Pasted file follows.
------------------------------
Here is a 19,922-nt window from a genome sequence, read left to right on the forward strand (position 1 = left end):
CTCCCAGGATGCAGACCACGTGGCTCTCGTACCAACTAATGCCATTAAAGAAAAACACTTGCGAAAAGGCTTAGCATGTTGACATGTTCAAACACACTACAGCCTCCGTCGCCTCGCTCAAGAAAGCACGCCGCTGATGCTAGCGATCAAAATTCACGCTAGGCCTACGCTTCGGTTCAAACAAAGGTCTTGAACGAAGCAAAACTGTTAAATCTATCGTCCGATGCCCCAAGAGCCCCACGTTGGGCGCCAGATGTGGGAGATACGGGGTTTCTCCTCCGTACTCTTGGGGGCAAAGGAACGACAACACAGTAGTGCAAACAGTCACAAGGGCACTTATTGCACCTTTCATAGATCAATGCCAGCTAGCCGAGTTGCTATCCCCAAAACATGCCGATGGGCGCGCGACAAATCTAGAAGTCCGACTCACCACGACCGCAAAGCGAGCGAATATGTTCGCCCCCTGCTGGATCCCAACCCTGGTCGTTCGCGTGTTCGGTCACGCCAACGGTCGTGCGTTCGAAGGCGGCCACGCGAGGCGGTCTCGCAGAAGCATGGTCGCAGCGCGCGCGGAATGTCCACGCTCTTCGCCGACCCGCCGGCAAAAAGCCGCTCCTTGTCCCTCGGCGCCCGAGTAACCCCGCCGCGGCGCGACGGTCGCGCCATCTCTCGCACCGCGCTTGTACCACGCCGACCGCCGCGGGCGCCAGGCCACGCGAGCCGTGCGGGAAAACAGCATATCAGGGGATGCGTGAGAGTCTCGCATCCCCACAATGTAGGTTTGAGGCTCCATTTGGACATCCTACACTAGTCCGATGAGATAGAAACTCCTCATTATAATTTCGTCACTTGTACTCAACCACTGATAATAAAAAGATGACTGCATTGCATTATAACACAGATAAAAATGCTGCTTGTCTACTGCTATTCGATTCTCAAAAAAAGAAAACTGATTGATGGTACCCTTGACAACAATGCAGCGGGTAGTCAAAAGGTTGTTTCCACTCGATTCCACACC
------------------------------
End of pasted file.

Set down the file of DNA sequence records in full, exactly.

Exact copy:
Here is a 19,922-nt window from a genome sequence, read left to right on the forward strand (position 1 = left end):
CTCCCAGGATGCAGACCACGTGGCTCTCGTACCAACTAATGCCATTAAAGAAAAACACTTGCGAAAAGGCTTAGCATGTTGACATGTTCAAACACACTACAGCCTCCGTCGCCTCGCTCAAGAAAGCACGCCGCTGATGCTAGCGATCAAAATTCACGCTAGGCCTACGCTTCGGTTCAAACAAAGGTCTTGAACGAAGCAAAACTGTTAAATCTATCGTCCGATGCCCCAAGAGCCCCACGTTGGGCGCCAGATGTGGGAGATACGGGGTTTCTCCTCCGTACTCTTGGGGGCAAAGGAACGACAACACAGTAGTGCAAACAGTCACAAGGGCACTTATTGCACCTTTCATAGATCAATGCCAGCTAGCCGAGTTGCTATCCCCAAAACATGCCGATGGGCGCGCGACAAATCTAGAAGTCCGACTCACCACGACCGCAAAGCGAGCGAATATGTTCGCCCCCTGCTGGATCCCAACCCTGGTCGTTCGCGTGTTCGGTCACGCCAACGGTCGTGCGTTCGAAGGCGGCCACGCGAGGCGGTCTCGCAGAAGCATGGTCGCAGCGCGCGCGGAATGTCCACGCTCTTCGCCGACCCGCCGGCAAAAAGCCGCTCCTTGTCCCTCGGCGCCCGAGTAACCCCGCCGCGGCGCGACGGTCGCGCCATCTCTCGCACCGCGCTTGTACCACGCCGACCGCCGCGGGCGCCAGGCCACGCGAGCCGTGCGGGAAAACAGCATATCAGGGGATGCGTGAGAGTCTCGCATCCCCACAATGTAGGTTTGAGGCTCCATTTGGACATCCTACACTAGTCCGATGAGATAGAAACTCCTCATTATAATTTCGTCACTTGTACTCAACCACTGATAATAAAAAGATGACTGCATTGCATTATAACACAGATAAAAATGCTGCTTGTCTACTGCTATTCGATTCTCAAAAAAAGAAAACTGATTGATGGTACCCTTGACAACAATGCAGCGGGTAGTCAAAAGGTTGTTTCCACTCGATTCCACACC